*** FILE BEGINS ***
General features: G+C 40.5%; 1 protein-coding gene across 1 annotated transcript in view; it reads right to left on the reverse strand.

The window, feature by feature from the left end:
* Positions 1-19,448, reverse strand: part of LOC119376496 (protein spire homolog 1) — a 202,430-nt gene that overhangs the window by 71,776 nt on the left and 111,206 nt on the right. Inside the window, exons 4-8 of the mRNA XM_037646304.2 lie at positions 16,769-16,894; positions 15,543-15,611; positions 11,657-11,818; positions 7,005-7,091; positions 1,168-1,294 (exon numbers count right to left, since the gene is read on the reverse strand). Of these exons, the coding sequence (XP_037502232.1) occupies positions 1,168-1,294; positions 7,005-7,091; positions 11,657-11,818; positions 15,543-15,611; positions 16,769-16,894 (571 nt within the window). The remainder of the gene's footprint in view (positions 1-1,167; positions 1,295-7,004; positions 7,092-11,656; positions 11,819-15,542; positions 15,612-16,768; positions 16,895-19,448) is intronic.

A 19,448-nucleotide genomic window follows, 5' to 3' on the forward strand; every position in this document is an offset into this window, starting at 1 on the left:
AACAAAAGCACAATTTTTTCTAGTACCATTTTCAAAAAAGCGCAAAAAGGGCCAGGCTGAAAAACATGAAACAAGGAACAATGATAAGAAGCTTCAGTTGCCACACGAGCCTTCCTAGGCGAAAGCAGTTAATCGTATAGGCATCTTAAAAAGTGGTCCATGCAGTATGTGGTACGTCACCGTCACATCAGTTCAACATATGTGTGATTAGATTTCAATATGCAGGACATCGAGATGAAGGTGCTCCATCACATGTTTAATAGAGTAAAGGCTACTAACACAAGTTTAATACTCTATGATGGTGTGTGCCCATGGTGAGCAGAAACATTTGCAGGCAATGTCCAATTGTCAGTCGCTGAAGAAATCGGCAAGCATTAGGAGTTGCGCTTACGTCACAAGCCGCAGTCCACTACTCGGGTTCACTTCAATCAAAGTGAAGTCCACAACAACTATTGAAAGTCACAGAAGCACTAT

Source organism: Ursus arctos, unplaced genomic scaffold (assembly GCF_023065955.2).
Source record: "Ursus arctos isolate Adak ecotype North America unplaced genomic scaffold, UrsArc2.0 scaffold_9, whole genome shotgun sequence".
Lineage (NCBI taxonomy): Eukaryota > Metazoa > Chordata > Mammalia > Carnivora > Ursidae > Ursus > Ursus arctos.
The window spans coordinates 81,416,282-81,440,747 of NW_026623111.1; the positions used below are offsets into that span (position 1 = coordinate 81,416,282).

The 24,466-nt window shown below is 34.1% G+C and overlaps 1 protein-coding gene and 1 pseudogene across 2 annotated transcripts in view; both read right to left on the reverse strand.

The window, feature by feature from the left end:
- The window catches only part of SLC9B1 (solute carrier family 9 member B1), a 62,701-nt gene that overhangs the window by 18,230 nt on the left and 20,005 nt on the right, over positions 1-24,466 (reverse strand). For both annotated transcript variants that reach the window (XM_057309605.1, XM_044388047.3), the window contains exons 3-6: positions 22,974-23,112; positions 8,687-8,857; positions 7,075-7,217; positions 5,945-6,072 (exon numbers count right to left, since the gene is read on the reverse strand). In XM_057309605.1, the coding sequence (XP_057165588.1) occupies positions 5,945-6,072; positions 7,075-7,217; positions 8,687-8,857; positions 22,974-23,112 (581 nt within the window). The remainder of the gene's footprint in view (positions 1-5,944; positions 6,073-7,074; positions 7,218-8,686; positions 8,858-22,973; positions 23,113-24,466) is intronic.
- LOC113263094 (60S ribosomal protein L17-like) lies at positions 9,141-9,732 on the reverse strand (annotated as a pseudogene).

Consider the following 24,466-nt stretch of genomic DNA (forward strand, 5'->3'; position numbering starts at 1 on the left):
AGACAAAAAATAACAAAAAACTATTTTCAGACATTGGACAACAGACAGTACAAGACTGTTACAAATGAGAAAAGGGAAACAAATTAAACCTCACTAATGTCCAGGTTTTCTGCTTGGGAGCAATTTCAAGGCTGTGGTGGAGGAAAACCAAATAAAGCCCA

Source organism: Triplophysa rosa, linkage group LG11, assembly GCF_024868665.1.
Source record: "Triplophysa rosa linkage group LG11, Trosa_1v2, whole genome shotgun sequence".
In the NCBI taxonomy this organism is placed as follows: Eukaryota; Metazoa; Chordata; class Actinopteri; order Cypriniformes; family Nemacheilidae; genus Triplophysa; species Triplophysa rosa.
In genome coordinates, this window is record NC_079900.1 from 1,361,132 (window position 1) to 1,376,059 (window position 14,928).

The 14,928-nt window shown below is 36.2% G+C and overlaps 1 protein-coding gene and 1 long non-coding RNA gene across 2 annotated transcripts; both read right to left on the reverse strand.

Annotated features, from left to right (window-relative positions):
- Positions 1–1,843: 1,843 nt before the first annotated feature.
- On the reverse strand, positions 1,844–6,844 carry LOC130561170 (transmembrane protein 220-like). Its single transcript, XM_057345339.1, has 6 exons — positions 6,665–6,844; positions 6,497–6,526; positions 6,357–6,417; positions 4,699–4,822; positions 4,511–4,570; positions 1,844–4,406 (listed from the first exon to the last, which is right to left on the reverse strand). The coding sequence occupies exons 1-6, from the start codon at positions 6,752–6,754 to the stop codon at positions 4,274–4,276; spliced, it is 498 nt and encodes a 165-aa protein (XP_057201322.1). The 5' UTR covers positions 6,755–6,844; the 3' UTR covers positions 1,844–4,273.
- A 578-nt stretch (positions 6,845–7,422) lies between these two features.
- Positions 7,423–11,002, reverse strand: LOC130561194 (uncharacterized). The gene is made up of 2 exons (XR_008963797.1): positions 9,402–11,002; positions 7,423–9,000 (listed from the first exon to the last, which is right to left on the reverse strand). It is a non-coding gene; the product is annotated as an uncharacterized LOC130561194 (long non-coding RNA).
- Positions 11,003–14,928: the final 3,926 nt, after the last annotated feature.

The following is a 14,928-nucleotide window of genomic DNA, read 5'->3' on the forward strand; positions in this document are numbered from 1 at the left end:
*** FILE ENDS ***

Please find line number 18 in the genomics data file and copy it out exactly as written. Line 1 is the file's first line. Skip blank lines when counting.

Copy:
In the NCBI taxonomy this organism is placed as follows: Eukaryota; Metazoa; Chordata; class Actinopteri; order Cypriniformes; family Nemacheilidae; genus Triplophysa; species Triplophysa rosa.